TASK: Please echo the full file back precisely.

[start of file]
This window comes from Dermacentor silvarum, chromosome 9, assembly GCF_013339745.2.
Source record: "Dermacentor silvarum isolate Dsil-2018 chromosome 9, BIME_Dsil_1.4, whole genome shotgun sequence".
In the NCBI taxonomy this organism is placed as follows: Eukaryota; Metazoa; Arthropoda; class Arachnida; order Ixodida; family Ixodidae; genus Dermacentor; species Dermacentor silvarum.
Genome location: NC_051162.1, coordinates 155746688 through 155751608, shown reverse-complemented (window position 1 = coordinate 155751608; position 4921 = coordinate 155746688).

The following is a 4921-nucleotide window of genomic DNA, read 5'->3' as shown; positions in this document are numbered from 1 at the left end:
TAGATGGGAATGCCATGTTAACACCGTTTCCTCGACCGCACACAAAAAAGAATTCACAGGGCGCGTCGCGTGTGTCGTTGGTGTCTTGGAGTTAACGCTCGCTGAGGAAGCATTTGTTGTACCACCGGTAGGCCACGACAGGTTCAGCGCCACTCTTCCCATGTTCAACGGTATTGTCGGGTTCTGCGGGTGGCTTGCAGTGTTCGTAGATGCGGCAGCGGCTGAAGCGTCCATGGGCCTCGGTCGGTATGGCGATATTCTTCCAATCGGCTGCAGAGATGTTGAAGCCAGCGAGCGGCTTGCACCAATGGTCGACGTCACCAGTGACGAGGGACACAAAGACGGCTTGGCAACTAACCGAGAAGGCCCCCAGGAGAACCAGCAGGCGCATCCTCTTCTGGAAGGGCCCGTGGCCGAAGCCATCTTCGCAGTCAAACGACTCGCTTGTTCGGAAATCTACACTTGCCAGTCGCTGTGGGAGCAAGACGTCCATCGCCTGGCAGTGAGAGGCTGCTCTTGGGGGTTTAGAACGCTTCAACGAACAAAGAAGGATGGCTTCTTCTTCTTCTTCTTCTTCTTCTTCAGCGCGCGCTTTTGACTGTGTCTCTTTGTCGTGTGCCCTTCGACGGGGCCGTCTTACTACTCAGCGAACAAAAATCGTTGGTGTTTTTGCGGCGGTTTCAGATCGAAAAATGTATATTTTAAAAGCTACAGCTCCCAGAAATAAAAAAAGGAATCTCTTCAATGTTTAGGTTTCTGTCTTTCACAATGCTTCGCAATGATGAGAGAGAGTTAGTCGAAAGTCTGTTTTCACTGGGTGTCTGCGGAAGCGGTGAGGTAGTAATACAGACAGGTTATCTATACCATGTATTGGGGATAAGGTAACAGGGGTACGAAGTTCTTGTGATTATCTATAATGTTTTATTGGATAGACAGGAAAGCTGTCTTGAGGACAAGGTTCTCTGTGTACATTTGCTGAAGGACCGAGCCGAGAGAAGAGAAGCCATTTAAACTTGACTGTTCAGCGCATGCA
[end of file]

This window comes from Dermacentor silvarum, chromosome 9, assembly GCF_013339745.2.
Source record: "Dermacentor silvarum isolate Dsil-2018 chromosome 9, BIME_Dsil_1.4, whole genome shotgun sequence".
In the NCBI taxonomy this organism is placed as follows: Eukaryota; Metazoa; Arthropoda; class Arachnida; order Ixodida; family Ixodidae; genus Dermacentor; species Dermacentor silvarum.
Genome location: NC_051162.1, coordinates 155746688 through 155751608, shown reverse-complemented (window position 1 = coordinate 155751608; position 4921 = coordinate 155746688).

The following is a 4921-nucleotide window of genomic DNA, read 5'->3' as shown; positions in this document are numbered from 1 at the left end:
TAGATGGGAATGCCATGTTAACACCGTTTCCTCGACCGCACACAAAAAAGAATTCACAGGGCGCGTCGCGTGTGTCGTTGGTGTCTTGGAGTTAACGCTCGCTGAGGAAGCATTTGTTGTACCACCGGTAGGCCACGACAGGTTCAGCGCCACTCTTCCCATGTTCAACGGTATTGTCGGGTTCTGCGGGTGGCTTGCAGTGTTCGTAGATGCGGCAGCGGCTGAAGCGTCCATGGGCCTCGGTCGGTATGGCGATATTCTTCCAATCGGCTGCAGAGATGTTGAAGCCAGCGAGCGGCTTGCACCAATGGTCGACGTCACCAGTGACGAGGGACACAAAGACGGCTTGGCAACTAACCGAGAAGGCCCCCAGGAGAACCAGCAGGCGCATCCTCTTCTGGAAGGGCCCGTGGCCGAAGCCATCTTCGCAGTCAAACGACTCGCTTGTTCGGAAATCTACACTTGCCAGTCGCTGTGGGAGCAAGACGTCCATCGCCTGGCAGTGAGAGGCTGCTCTTGGGGGTTTAGAACGCTTCAACGAACAAAGAAGGATGGCTTCTTCTTCTTCTTCTTCTTCTTCTTCAGCGCGCGCTTTTGACTGTGTCTCTTTGTCGTGTGCCCTTCGACGGGGCCGTCTTACTACTCAGCGAACAAAAATCGTTGGTGTTTTTGCGGCGGTTTCAGATCGAAAAATGTATATTTTAAAAGCTACAGCTCCCAGAAATAAAAAAAGGAATCTCTTCAATGTTTAGGTTTCTGTCTTTCACAATGCTTCGCAATGATGAGAGAGAGTTAGTCGAAAGTCTGTTTTCACTGGGTGTCTGCGGAAGCGGTGAGGTAGTAATACAGACAGGTTATCTATACCATGTATTGGGGATAAGGTAACAGGGGTACGAAGTTCTTGTGATTATCTATAATGTTTTATTGGATAGACAGGAAAGCTGTCTTGAGGACAAGGTTCTCTGTGTACATTTGCTGAAGGACCGAGCCGAGAGAAGAGAAGCCATTTAAACTTGACTGTTCAGCGCATGCA